I glance at the clock.  I have 28 seconds remaining.   Those 28 seconds will feel like five minutes before they’re over.  I’m not sure which is louder: the beats blaring through the sound system or those pounding from my chest.  My eyes sting from sweat that has poured unabated into my eyes for several minutes now. My legs are on fire, caught in a relentless loop of squatting as I drive a 20 lb. ball against the wall four feet above me, looking towards the heavens for relief.  I hear the grunts of those beside me.  We’re almost there.  Just a few more seconds…

And the timer beeps, signalling the end.  We’re done, and not a moment too soon.   I try to take a moment and compose myself, but it isn’t easy.  My muscles are desperate to feed on oxygen and no matter how deep my breath reaches I can’t seem to satisfy their hunger.  There’s a pool of sweat underneath me and I think I might be seeing stars. And it feels fantastic.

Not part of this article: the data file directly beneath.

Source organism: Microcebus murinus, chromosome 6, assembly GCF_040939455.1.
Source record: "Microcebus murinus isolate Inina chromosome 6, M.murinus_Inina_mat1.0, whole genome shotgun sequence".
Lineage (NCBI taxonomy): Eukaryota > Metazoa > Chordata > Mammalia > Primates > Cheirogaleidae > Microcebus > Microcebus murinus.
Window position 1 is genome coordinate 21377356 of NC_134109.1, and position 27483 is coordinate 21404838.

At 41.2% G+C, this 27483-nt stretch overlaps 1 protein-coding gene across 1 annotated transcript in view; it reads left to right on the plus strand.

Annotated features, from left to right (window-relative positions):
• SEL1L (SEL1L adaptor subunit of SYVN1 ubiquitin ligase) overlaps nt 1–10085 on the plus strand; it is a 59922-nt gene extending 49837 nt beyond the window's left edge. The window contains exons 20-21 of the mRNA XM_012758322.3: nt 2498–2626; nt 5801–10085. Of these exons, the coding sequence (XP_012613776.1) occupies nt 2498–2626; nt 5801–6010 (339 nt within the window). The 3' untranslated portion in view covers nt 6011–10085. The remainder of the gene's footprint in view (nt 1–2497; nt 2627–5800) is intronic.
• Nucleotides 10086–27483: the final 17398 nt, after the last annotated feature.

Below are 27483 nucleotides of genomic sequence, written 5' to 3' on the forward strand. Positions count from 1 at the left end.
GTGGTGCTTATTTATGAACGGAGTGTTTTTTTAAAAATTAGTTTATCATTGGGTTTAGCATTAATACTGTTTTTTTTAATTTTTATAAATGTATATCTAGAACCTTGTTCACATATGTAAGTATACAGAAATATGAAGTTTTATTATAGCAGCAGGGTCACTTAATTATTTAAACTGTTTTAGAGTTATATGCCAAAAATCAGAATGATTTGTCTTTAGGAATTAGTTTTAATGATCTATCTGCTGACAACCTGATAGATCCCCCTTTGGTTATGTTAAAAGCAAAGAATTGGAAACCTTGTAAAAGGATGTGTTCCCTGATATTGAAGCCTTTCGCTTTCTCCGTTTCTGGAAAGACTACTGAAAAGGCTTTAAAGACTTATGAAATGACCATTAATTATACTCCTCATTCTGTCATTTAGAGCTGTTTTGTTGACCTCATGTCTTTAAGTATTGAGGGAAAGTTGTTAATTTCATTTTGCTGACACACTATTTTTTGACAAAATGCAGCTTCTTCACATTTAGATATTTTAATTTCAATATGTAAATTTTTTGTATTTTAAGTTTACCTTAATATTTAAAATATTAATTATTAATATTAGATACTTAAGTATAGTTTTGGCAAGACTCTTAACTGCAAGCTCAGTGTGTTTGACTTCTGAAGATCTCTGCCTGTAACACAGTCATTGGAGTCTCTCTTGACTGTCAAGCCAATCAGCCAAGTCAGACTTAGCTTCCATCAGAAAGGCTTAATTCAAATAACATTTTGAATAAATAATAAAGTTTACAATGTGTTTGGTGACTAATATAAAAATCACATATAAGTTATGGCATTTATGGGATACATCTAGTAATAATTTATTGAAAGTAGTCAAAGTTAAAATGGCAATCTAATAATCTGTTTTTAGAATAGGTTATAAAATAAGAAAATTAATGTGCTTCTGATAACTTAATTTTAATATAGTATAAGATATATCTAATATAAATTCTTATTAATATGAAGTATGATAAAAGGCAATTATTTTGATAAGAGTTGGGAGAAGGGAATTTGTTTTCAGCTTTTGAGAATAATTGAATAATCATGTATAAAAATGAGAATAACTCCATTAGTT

I’ve just completed my third month at a performance training gym that integrates philosophies from CrossFit, power-lifting, and circuit training.  While I strain to catch my breath I am flooded with an enormous sense of accomplishment.  For at least three times a week I’ve participated in classes that have forced me to carry, lift, throw, run, jump, pull and push in ways that have challenged me in both mind and body.

I was introduced to V02 Performance Training through my wife, who had been attending for six months prior to my first day.  She had consistently encouraged me to take the time to prioritize training of this nature, believing it would make a significant positive impact in my life.  But I had every excuse at the ready.  Money and time found their way to the top of my excuse hierarchy.